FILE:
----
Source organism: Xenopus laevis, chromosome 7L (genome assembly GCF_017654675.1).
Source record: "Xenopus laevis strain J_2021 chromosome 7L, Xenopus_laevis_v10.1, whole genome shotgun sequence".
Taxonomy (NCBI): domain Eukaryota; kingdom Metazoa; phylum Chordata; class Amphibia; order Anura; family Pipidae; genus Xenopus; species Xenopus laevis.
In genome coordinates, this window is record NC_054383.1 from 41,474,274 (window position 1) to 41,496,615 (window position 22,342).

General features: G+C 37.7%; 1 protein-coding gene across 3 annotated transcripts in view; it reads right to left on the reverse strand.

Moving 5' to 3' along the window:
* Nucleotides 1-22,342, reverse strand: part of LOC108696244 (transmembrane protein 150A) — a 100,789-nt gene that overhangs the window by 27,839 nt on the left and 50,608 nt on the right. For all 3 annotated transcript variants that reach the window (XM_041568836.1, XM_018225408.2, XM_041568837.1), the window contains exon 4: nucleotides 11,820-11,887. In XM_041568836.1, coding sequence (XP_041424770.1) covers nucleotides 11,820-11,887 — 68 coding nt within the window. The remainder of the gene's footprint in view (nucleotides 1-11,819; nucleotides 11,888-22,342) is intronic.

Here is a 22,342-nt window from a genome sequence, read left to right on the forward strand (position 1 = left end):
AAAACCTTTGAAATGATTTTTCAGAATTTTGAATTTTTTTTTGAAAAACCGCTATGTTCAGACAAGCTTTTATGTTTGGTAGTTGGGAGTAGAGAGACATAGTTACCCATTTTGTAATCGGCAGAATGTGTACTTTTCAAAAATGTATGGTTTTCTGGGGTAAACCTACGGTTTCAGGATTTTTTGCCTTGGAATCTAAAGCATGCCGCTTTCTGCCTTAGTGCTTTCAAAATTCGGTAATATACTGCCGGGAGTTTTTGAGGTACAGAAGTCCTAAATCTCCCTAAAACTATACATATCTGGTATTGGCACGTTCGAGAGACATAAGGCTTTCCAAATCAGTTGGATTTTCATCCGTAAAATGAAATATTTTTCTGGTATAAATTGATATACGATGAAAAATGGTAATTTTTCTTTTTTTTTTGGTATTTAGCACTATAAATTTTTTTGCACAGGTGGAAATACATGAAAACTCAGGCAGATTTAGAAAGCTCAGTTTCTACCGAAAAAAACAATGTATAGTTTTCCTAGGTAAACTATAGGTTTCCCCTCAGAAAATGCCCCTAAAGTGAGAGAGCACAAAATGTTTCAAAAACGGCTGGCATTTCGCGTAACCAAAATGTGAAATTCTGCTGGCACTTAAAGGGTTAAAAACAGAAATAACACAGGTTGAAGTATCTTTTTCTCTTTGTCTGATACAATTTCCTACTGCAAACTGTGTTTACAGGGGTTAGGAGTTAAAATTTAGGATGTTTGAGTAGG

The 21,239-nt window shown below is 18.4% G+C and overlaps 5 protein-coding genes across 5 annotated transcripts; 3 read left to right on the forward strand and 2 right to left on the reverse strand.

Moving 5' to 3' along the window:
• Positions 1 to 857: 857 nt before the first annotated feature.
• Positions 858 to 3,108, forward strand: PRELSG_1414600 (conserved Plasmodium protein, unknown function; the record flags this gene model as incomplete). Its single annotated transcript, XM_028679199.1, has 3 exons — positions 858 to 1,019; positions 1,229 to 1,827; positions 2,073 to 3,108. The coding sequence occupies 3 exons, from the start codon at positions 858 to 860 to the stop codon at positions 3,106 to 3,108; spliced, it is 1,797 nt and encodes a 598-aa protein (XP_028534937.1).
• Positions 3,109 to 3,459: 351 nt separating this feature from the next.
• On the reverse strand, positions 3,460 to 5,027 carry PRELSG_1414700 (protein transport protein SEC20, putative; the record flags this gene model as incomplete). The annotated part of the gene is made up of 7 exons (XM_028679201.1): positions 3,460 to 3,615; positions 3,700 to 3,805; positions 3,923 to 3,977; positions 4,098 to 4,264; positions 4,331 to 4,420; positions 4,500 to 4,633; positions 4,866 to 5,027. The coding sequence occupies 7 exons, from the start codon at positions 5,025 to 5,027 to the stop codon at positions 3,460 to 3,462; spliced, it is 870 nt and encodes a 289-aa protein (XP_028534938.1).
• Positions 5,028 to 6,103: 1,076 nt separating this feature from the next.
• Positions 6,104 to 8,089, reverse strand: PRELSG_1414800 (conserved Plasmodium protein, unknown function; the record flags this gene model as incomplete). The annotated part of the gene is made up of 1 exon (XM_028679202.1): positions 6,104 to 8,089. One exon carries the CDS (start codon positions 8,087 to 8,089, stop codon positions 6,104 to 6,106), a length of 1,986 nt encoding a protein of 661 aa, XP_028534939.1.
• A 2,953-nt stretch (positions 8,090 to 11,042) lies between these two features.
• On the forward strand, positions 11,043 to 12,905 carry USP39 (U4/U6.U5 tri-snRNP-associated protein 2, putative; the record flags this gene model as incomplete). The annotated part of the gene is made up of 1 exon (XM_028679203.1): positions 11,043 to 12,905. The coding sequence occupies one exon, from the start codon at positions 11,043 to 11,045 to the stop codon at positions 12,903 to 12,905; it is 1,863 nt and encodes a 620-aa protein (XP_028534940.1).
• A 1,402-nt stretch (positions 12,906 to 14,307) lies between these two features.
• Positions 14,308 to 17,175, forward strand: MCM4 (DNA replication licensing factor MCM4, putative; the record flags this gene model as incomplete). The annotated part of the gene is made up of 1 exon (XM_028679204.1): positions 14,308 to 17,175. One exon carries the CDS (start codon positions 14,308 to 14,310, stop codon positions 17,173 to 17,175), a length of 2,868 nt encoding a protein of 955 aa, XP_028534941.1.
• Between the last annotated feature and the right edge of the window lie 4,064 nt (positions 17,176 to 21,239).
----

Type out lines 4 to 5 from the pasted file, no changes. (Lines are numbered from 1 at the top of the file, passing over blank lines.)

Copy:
In genome coordinates, this window is record NC_054383.1 from 41,474,274 (window position 1) to 41,496,615 (window position 22,342).

General features: G+C 37.7%; 1 protein-coding gene across 3 annotated transcripts in view; it reads right to left on the reverse strand.